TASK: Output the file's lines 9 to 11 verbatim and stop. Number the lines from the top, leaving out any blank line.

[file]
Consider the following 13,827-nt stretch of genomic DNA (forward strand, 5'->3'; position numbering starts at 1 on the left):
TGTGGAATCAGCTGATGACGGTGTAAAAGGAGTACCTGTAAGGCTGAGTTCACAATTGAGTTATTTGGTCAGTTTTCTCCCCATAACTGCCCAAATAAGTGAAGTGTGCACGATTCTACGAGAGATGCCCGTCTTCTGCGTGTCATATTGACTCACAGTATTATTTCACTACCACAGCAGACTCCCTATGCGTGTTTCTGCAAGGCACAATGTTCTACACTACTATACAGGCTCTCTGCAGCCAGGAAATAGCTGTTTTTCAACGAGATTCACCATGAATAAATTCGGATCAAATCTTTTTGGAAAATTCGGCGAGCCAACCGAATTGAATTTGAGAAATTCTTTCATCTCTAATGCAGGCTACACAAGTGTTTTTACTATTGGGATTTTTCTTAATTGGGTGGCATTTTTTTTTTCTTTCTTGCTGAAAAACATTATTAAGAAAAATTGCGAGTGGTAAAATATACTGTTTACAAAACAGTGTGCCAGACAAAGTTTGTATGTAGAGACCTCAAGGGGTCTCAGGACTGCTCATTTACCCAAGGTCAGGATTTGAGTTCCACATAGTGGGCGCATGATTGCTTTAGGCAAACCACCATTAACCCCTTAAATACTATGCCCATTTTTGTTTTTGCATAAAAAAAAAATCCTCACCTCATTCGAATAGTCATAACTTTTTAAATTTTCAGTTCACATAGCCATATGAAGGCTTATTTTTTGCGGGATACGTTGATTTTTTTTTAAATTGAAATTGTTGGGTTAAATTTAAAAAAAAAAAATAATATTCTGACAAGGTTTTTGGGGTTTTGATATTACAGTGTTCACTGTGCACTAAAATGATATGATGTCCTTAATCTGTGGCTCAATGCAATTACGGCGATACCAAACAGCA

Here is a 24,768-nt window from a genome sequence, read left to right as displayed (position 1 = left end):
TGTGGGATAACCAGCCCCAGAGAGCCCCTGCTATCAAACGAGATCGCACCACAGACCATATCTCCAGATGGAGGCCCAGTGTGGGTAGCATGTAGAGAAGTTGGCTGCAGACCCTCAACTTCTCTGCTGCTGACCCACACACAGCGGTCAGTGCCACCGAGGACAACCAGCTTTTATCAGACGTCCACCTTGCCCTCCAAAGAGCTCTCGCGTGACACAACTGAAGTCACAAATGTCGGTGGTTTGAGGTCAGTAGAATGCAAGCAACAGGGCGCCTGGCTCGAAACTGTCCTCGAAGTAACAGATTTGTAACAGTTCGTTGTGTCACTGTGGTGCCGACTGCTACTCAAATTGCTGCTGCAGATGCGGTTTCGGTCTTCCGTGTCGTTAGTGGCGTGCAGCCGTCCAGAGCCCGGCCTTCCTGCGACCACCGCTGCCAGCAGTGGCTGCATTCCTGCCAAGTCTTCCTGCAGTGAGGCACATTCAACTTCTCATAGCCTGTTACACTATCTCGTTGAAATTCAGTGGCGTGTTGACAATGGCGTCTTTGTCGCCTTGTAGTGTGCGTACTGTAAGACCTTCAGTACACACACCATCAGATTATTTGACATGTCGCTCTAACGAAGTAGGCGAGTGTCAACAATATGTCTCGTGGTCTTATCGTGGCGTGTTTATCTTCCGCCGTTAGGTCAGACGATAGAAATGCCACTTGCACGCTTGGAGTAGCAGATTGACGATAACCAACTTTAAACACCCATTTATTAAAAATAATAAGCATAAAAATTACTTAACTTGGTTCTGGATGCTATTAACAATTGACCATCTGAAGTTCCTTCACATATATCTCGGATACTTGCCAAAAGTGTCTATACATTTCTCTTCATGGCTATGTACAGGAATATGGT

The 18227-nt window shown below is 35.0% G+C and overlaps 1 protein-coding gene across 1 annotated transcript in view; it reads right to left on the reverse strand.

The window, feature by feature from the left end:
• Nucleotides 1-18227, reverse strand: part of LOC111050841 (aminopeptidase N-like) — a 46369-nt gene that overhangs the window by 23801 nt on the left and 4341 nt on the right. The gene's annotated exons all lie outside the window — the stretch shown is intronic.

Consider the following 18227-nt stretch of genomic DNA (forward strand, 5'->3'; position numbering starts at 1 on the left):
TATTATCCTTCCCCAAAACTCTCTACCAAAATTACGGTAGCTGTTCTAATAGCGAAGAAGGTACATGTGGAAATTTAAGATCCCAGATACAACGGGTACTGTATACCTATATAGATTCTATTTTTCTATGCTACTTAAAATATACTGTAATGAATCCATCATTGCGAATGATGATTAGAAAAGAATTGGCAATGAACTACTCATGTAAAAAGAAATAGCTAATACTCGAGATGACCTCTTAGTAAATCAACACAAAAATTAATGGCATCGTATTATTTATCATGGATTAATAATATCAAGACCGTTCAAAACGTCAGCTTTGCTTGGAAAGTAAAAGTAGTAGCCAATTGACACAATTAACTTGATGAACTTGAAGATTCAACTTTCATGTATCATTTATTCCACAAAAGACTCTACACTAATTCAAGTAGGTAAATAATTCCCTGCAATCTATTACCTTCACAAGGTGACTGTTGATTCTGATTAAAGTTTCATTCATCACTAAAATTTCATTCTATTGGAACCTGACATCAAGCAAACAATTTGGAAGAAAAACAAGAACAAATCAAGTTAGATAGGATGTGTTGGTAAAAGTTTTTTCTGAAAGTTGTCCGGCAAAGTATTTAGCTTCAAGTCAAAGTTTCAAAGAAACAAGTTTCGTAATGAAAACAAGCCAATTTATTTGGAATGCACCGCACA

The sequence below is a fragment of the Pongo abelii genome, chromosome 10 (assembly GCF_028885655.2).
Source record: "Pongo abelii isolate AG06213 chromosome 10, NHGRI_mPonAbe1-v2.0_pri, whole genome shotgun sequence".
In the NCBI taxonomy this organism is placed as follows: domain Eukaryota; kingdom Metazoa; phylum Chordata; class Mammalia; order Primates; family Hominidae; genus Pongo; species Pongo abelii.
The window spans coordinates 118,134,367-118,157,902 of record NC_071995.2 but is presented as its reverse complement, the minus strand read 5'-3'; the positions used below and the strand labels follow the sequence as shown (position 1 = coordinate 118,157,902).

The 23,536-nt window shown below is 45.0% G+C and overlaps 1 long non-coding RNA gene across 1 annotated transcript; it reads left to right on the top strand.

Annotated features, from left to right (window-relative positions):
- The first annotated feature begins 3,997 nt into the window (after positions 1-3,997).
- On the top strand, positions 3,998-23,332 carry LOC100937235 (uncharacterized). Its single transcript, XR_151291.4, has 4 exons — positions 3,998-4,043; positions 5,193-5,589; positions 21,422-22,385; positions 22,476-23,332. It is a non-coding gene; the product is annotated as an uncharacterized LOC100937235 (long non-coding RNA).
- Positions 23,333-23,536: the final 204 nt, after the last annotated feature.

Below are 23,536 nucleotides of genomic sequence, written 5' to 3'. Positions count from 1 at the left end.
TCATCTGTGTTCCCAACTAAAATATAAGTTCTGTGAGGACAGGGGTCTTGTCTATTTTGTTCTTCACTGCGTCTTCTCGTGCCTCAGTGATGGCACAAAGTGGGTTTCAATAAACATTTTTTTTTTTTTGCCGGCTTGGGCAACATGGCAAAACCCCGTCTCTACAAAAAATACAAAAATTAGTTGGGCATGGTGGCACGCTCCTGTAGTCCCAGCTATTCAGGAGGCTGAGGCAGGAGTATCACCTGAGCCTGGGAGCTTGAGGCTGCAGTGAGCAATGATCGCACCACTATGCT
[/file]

TATTATCCTTCCCCAAAACTCTCTACCAAAATTACGGTAGCTGTTCTAATAGCGAAGAAGGTACATGTGGAAATTTAAGATCCCAGATACAACGGGTACTGTATACCTATATAGATTCTATTTTTCTATGCTACTTAAAATATACTGTAATGAATCCATCATTGCGAATGATGATTAGAAAAGAATTGGCAATGAACTACTCATGTAAAAAGAAATAGCTAATACTCGAGATGACCTCTTAGTAAATCAACACAAAAATTAATGGCATCGTATTATTTATCATGGATTAATAATATCAAGACCGTTCAAAACGTCAGCTTTGCTTGGAAAGTAAAAGTAGTAGCCAATTGACACAATTAACTTGATGAACTTGAAGATTCAACTTTCATGTATCATTTATTCCACAAAAGACTCTACACTAATTCAAGTAGGTAAATAATTCCCTGCAATCTATTACCTTCACAAGGTGACTGTTGATTCTGATTAAAGTTTCATTCATCACTAAAATTTCATTCTATTGGAACCTGACATCAAGCAAACAATTTGGAAGAAAAACAAGAACAAATCAAGTTAGATAGGATGTGTTGGTAAAAGTTTTTTCTGAAAGTTGTCCGGCAAAGTATTTAGCTTCAAGTCAAAGTTTCAAAGAAACAAGTTTCGTAATGAAAACAAGCCAATTTATTTGGAATGCACCGCACA

The sequence below is a fragment of the Pongo abelii genome, chromosome 10 (assembly GCF_028885655.2).
Source record: "Pongo abelii isolate AG06213 chromosome 10, NHGRI_mPonAbe1-v2.0_pri, whole genome shotgun sequence".